One day we camped a little ways from a dry Salaratus Lake. Mother took me along with her to get some. it was very hard and smooth and we had only table knives to dig it out, but I remember we got as much as Mother could carry to the wagon. It lasted for a number of years after we arrived in the valley. This place is not far east of Independence Rock, which I remember very well. The road passes around the southern end of the rock and only a couple of rods from it. To me it appeared to be the shape of the Salt Lake Tabernacle, only very much larger. There was hundreds of names of people written on it. Some in large letters and far out of the reach of anyone standing on the ground. The men had been warned about climbing on top, as there were a number of large cracks running crossways that were very deep and to fall in one of them was sure death and probably the body could never be found.
Next we came to the Sweet Water [Sweetwater], that runs through the Devil’s Gate. Traveling up this stream, which was very crooked, Mother was driving when the next wagon ahead of ours turned over into a creek or bog hole. The driver (a man named Holt, I believe), did not swing out far enough to strike the bridge fair, so two wheels missed the bridge. There were two children in the wagon sitting on top of boxes and bales, but in a twinkling this was reversed, children under and only the wagon cover to keep them from drowning. The man called for help and soon the men came running from both ways. The children had not been severly hurt and all was on the move again soon after.
Devil’s Gate, we could see as we climbed the bluffs to the west. The very deep and narrow cut through which the water ran, it seemed to me, was over a hundred feet deep, with almost perpendicular walls and about twenty-five to forty feet apart at the top.
Fort Bridger is the next place remembered, with its low dirt covered houses near the bank of the river. Indians and white men all dressed in buckin [buckskin] clothes, and more dogs, halfbred wolf, than you could shake a stick at. It was here that Father traded for the same pistol he had held in his hand and dropped, when shot, in the fight at the Horn River. It had passed from Indian to Indian and arrived at Bridger long before we did.
I remember Echo Canyon, the high perpendicular rocks on the off side of the road most of the way through. We could hear the men calling and dogs barking from one cliff to another, although the ones starting the sound was far ahead of us, it went bounding from cliff to cliff, repeating the sound perfectly.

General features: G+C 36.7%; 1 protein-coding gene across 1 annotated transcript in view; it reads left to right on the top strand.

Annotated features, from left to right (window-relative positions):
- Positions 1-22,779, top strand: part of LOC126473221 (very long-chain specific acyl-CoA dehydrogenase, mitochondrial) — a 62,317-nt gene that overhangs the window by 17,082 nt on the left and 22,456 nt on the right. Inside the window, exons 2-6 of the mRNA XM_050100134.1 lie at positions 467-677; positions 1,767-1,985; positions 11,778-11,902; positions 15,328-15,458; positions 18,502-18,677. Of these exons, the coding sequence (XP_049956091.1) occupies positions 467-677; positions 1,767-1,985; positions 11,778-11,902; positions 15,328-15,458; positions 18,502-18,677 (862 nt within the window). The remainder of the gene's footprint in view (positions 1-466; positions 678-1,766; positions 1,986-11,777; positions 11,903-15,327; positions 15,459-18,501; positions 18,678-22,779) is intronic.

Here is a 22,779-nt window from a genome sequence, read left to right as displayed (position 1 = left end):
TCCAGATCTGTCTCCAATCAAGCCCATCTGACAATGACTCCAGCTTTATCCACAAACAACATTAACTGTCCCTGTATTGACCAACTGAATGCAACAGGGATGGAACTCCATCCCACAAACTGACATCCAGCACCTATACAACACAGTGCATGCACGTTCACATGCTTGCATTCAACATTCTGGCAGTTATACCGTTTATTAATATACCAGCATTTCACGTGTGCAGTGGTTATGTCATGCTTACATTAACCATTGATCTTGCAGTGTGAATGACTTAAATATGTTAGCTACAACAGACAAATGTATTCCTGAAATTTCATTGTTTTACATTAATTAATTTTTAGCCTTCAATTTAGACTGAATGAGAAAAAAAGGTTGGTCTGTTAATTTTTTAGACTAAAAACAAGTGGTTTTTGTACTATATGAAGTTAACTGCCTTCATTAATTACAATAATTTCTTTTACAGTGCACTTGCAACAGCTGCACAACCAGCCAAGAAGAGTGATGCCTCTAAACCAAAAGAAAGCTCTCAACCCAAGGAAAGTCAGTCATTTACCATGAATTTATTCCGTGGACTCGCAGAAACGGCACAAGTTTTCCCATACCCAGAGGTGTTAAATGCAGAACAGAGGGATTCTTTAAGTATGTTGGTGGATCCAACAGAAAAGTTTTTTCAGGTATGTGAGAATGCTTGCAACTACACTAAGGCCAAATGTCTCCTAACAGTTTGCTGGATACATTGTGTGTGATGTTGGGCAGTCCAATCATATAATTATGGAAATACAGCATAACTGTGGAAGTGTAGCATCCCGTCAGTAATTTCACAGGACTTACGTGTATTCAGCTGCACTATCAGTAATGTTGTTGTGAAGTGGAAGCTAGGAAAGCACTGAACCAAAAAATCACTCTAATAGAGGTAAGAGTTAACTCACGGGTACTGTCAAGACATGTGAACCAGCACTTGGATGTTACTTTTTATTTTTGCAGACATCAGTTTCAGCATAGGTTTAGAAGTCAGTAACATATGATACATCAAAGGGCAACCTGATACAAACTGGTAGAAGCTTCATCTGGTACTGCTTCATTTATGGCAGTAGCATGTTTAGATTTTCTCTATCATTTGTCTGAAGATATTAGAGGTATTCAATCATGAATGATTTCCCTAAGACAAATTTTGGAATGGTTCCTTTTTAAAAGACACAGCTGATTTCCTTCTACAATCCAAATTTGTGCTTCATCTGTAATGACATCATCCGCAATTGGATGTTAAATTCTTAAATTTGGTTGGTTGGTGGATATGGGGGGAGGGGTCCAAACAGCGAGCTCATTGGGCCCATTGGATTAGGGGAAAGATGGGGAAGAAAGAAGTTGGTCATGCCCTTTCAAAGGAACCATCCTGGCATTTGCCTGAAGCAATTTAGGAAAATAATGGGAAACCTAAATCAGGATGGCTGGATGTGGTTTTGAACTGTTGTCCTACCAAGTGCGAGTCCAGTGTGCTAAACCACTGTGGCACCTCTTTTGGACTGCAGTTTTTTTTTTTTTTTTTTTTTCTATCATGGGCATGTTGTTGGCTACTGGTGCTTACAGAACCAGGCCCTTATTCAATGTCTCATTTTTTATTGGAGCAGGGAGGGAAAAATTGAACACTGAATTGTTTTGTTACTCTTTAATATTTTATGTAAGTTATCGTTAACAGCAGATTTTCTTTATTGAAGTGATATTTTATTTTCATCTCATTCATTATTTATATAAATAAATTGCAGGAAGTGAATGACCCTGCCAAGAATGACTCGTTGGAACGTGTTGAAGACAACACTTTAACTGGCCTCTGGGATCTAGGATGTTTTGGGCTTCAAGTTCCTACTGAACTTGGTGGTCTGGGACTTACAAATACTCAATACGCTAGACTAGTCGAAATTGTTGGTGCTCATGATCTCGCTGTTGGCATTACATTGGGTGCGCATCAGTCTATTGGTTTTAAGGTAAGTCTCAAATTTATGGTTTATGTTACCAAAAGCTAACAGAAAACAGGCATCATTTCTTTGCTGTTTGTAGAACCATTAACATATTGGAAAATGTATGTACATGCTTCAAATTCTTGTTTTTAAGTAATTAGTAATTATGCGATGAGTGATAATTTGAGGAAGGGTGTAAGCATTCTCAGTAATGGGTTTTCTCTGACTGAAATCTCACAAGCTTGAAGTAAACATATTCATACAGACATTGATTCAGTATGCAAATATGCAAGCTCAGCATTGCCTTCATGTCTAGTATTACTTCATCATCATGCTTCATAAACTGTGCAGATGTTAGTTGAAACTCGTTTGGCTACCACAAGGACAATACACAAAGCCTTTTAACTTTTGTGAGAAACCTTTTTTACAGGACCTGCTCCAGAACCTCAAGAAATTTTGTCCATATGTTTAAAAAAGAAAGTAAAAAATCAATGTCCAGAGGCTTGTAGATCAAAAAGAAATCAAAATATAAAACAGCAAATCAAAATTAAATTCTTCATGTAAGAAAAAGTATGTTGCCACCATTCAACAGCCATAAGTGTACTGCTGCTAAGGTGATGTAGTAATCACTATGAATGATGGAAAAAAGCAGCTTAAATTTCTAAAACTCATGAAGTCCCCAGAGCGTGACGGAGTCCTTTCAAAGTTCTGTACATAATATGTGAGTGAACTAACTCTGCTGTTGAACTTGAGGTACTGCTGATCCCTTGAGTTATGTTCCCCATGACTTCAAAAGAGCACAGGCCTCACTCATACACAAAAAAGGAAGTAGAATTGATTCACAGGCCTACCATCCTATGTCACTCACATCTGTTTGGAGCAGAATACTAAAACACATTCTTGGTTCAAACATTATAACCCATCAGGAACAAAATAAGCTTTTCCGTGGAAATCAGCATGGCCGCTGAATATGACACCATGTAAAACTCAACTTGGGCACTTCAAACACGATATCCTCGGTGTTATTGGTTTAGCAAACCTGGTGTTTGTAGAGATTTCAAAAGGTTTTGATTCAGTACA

Mother has related the following many times about Echo Canyon: At the head or summit, before entering Echo Canyon, Father was called to assist in some repairs that were necessary on Heber C. Kimball’s wagon, which made it necessary for Mother to drive the team until he should catch up, which he expected would not be long.
She had two yoke of cattle and a yoke of cows, which she drove down that canyon, and she missed more stumps and rocks than any other driver, so it was said, crossing the stream twenty-seven times. Some times she would be ahead of the team, some times between the cattle and wagon, to pass brush, trees and rocks.
Her son Erastus was in the wagon, having been run over. It seems he was being lifted into the wagon, but slipped in some way and fell under the tongue and would have escaped all right, only on account of a pig that was tied under the back of the wagon. In trying to get out of the way of the pig his foot got under the wheel.
Those of the family who could walk were on ahead and Mother’s was the lead team. Those ahead would hollar out, “Here is another creek,” and Mother would say, “D—n the creeks!” This she used to tell many times. Howard R. further states:
Then we came to Weber River and when we left the camp here Father said we had to climb a mountain for seven miles, and I thought before we did get to the top we had come seven hundred miles, for he had us walk up every step of it, and not only that, but down the other side, where it was awful steep, and everthing loose in the wagon was liable to attempt to pass the team. The ne[x]t day we were on the little mountain, where Father took us to one side of the road and pointed out the place where we would live in the great Salt Lake Valley. It was two more days when Father drove the team and landed the wagon near to the door of a house, near the middle of the south side of the north fort, where we lived for a couple of years.